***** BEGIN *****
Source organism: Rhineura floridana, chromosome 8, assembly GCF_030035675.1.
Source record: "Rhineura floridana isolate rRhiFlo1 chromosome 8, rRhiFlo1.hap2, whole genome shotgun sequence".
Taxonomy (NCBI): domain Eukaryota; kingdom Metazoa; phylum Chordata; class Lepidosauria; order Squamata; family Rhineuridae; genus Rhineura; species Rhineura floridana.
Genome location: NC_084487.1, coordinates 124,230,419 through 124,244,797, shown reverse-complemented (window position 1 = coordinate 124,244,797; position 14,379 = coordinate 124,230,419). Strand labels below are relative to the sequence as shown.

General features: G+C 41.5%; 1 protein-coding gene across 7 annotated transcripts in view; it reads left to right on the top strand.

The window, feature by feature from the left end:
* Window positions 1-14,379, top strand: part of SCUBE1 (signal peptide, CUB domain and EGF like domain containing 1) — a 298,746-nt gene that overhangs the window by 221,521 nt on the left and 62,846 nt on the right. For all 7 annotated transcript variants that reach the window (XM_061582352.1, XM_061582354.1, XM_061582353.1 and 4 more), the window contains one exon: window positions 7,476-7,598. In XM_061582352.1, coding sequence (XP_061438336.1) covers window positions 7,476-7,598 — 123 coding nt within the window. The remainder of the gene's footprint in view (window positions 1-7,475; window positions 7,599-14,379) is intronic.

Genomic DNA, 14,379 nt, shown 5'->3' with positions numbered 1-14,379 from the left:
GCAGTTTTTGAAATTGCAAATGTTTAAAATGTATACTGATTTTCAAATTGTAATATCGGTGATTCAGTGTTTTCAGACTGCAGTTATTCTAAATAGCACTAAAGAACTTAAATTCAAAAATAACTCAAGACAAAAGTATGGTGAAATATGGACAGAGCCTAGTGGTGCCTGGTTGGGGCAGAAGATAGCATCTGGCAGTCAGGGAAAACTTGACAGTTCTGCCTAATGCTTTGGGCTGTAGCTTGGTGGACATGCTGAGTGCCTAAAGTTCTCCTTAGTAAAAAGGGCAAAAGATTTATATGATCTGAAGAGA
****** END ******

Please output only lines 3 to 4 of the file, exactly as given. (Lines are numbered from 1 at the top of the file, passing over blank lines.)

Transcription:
Taxonomy (NCBI): domain Eukaryota; kingdom Metazoa; phylum Chordata; class Lepidosauria; order Squamata; family Rhineuridae; genus Rhineura; species Rhineura floridana.
Genome location: NC_084487.1, coordinates 124,230,419 through 124,244,797, shown reverse-complemented (window position 1 = coordinate 124,244,797; position 14,379 = coordinate 124,230,419). Strand labels below are relative to the sequence as shown.